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22 States Sue Biden Admin For Leveraging Federal Lunch Money To Force K-12 Schools To Put Boys In Girls’ Bathrooms

Schoolchildren on lunch break.
Image CreditPavel Danilyuk/Pexels

Twenty-two states are suing the U.S. Department of Agriculture over its decision to interpret “sex” in Title IX to include “sexual orientation and gender identity.” As The Federalist previously reported, this interpretation would mean that schools could lose federal funds for lunch programs unless they allow boys in girls’ bathrooms.

The USDA’s policy memo reinterpreting “sex” followed an executive order announcing the Biden administration’s policy “to prevent and combat discrimination on the basis of gender identity or sexual orientation” under federal laws against sex discrimination.

Tennessee Attorney General Herbert Slatery III and Indiana Attorney General Todd Rokita are leading a coalition of 22 states in the lawsuit, which they filed on Tuesday in a federal district court in Tennessee.

According to a press release from Rokita’s office, the USDA’s policy has “jeopardized states’ Title IX and Supplemental Nutrition Assistance Program (SNAP) school lunch funding.”

“We all know the Biden administration is dead-set on imposing an extreme left-wing agenda on Americans nationwide,” Attorney General Rokita said in the press release. “But they’ve reached a new level of shamelessness with this ploy of holding up food assistance for low-income kids unless schools do the Left’s bidding.”

In reinterpreting “sex,” both the USDA policy memo and the executive order rely on the Supreme Court’s ruling in Bostock v. Clayton County, which held that under Title VII an employee could not be fired just for being homosexual or transgender.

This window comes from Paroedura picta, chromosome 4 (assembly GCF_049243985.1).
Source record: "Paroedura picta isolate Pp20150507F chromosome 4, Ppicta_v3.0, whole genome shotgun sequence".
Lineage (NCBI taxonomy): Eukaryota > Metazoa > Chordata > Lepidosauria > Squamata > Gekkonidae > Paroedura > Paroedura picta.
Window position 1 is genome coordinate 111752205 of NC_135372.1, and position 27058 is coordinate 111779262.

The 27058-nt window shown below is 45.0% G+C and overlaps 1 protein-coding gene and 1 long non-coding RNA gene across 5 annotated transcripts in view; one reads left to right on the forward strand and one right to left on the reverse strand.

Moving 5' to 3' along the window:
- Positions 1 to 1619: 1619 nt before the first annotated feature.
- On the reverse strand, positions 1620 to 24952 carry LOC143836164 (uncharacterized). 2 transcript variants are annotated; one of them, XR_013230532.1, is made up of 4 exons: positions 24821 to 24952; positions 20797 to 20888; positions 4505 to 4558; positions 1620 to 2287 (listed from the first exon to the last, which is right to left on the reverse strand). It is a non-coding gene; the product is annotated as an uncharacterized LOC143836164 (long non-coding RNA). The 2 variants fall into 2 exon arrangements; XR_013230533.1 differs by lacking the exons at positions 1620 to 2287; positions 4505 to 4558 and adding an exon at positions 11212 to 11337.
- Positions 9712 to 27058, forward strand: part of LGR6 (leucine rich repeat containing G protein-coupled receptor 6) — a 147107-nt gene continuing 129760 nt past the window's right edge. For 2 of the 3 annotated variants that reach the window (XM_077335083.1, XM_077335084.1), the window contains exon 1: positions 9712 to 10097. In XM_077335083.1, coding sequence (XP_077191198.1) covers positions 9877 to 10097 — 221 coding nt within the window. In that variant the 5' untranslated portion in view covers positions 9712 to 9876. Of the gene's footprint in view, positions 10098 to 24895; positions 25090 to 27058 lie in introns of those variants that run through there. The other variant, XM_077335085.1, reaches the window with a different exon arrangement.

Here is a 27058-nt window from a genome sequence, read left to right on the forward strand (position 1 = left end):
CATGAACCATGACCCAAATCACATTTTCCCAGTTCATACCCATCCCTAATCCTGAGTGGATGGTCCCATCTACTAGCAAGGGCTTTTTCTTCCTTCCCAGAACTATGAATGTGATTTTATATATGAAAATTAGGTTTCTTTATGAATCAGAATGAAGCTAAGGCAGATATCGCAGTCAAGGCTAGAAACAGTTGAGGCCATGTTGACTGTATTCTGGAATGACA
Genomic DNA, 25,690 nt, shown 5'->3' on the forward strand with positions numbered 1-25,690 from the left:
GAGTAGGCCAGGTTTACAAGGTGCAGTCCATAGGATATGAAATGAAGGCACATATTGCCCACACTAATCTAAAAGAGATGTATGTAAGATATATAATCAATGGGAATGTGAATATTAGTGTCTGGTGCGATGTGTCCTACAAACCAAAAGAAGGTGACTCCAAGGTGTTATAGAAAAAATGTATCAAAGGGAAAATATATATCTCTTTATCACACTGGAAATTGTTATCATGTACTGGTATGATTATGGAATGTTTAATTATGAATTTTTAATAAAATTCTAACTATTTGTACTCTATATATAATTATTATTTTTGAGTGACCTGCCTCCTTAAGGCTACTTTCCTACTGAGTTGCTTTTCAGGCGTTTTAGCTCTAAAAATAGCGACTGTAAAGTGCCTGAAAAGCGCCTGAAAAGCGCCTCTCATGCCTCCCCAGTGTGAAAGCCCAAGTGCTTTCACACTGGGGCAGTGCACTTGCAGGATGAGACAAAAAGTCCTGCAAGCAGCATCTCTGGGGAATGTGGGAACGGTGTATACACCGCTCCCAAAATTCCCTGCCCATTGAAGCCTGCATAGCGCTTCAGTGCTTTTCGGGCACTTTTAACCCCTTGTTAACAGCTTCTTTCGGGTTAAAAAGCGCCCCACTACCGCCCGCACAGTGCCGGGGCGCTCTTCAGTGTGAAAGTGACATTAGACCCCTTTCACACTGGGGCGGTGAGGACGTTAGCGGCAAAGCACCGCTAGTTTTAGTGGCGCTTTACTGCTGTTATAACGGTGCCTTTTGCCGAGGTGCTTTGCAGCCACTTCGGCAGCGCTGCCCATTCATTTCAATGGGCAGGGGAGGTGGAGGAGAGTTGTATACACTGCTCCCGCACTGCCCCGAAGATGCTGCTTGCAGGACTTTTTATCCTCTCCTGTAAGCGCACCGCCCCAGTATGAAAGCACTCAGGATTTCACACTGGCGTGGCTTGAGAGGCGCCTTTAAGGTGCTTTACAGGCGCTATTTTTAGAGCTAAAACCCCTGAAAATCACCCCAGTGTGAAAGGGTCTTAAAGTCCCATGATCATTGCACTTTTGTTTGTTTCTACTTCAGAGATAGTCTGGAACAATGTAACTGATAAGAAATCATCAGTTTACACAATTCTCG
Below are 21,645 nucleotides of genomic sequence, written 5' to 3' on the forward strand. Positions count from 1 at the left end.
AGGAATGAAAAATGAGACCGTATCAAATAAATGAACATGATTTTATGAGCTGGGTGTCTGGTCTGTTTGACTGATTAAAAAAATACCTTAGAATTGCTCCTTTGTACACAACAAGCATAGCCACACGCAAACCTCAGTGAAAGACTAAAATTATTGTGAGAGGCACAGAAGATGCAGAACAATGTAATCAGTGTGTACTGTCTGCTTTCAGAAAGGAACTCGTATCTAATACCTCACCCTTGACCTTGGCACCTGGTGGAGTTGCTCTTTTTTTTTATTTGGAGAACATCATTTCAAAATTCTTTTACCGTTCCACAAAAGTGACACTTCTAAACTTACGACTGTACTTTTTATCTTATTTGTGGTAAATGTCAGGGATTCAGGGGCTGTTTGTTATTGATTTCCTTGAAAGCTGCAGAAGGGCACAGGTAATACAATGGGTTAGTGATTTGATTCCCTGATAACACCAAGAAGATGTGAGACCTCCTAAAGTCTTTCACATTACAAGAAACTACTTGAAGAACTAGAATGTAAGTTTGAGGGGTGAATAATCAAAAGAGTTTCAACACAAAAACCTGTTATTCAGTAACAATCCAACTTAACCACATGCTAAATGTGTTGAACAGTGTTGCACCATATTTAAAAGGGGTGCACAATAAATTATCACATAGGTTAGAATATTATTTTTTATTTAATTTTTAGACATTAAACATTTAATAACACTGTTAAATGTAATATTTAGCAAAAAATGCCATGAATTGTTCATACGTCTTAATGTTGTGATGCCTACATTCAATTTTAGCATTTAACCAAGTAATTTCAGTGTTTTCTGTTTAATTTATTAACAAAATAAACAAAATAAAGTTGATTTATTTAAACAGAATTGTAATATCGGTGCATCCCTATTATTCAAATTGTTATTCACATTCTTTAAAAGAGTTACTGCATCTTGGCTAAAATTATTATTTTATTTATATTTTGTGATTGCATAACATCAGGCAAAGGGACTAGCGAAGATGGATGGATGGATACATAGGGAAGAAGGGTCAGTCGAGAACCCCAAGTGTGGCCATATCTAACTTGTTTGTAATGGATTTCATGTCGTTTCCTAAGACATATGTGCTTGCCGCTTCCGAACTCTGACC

The lawsuit argues that the USDA policy memo goes beyond the court’s ruling. Bostock dealt only with Title VII, not Title IX, according to the lawsuit, and dealt only with the case of an employee being fired, not every form of alleged discrimination.

By the time the USDA issued its policy memo in May, the Department of Education’s attempt to reinterpret sex was already facing a court challenge from Tennessee and 19 other states. The court — the same one now considering the USDA lawsuit — has enjoined the DOE from forcing its interpretation on those 20 states until the lawsuit is resolved.

“Because the Department of Education has so far not prevailed in the States’ lawsuits,” the USDA lawsuit says, the administration “seemingly decided to use the USDA to accomplish its rewriting of Title IX through other means.”

Besides the policy memo announcing the new interpretation, the USDA issued a rule prohibiting discrimination “on the grounds of sex, including gender identity and sexual orientation” under SNAP.

The lawsuit says the USDA did not follow proper legal procedure in making this rule because it “failed to provide adequate notice and a fair opportunity for comment.”

According to the lawsuit, the proposed version of the rule had been open for public comment in 2016, but it contained no mention of sexual orientation or gender identity. The language reinterpreting “sex” showed up only in the final version published this June.

The lawsuit argues both the USDA’s policy memo and its final rule are contrary to Title IX itself. “[P]roperly interpreted,” the lawsuit says, “Title IX and longstanding [USDA] regulations expressly permit distinctions based on biological sex in certain circumstances.”

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